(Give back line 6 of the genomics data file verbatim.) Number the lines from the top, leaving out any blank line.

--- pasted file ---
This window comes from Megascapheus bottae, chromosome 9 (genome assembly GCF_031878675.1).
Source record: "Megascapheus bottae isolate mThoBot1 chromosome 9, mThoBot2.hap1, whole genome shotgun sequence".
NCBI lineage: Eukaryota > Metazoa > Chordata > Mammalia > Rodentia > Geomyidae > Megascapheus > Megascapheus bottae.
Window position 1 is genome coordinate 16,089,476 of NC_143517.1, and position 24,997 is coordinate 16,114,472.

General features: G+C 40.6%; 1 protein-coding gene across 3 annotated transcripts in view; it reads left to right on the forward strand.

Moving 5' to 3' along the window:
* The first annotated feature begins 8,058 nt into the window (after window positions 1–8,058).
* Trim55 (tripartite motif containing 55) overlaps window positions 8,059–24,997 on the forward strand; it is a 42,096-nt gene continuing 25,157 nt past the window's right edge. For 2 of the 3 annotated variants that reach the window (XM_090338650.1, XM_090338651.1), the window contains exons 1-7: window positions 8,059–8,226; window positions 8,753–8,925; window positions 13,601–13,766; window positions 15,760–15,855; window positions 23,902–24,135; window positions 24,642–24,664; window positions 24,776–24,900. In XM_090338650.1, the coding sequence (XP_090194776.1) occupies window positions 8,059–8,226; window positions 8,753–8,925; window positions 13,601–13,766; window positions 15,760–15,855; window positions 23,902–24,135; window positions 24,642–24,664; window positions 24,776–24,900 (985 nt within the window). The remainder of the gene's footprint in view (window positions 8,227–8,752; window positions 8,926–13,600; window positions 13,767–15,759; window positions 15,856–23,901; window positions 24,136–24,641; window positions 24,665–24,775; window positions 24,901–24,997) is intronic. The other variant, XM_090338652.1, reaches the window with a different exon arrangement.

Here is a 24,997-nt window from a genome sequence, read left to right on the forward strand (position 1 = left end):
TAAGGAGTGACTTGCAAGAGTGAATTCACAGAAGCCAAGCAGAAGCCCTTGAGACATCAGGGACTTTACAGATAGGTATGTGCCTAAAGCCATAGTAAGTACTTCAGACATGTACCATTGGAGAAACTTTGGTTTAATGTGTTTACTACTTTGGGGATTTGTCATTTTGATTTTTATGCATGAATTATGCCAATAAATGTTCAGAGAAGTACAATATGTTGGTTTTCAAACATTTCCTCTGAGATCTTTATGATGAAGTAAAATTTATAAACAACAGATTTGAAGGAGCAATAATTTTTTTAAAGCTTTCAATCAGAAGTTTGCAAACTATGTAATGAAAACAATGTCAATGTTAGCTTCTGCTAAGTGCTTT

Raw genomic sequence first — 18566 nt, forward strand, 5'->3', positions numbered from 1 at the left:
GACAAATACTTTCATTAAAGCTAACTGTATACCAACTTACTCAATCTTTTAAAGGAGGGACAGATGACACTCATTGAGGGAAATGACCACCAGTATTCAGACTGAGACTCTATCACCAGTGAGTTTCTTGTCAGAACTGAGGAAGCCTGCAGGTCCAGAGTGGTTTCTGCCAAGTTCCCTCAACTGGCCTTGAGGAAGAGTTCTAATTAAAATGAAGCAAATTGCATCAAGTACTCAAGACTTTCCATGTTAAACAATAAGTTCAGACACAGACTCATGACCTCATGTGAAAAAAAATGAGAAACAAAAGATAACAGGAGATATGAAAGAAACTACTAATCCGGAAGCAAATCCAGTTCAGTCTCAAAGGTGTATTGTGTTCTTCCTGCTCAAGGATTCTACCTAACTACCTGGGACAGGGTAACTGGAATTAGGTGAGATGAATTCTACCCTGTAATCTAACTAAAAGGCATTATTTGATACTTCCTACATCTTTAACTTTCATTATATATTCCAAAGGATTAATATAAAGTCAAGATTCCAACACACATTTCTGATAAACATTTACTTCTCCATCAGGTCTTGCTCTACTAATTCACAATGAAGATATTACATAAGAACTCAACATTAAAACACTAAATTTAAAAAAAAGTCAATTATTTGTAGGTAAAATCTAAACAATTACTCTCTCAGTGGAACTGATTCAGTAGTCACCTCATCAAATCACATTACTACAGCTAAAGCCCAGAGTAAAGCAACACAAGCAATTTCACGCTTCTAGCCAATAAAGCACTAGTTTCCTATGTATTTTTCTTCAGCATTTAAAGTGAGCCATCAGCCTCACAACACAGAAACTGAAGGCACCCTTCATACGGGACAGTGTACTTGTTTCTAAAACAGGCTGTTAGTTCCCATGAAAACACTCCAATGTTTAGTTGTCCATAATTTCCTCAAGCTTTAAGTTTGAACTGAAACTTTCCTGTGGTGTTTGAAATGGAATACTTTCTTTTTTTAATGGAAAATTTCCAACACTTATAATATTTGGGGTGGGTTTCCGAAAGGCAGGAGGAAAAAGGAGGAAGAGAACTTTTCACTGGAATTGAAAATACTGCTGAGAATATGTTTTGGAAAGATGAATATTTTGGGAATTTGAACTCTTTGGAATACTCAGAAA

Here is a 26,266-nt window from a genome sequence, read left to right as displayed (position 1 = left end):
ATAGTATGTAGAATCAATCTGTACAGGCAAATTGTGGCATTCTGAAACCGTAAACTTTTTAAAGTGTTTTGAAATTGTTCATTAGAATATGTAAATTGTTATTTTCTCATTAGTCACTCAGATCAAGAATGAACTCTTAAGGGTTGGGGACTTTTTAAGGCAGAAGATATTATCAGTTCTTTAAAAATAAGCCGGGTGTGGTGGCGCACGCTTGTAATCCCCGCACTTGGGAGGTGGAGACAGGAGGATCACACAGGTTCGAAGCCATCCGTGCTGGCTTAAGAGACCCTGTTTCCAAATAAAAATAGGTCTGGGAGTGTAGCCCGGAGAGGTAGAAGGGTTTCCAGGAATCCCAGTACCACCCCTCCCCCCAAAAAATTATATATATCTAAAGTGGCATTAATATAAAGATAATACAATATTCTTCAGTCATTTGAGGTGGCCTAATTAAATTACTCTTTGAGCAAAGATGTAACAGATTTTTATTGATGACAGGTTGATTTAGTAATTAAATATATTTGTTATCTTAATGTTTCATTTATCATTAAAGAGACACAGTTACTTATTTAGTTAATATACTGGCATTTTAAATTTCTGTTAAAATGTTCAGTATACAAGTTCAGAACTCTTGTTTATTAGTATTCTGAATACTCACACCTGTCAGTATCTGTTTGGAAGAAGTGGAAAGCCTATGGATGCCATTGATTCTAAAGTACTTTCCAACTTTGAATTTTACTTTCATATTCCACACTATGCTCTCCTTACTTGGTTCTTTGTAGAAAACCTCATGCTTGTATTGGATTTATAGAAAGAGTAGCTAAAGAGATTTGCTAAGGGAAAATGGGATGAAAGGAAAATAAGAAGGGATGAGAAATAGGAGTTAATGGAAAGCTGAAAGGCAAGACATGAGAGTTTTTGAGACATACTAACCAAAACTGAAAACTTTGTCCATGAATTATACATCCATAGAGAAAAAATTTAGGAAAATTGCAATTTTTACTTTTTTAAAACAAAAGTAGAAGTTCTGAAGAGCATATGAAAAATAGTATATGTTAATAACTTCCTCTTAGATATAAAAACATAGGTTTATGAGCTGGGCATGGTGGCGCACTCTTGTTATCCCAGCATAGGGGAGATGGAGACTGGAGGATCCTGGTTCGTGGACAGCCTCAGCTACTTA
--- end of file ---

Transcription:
Moving 5' to 3' along the window: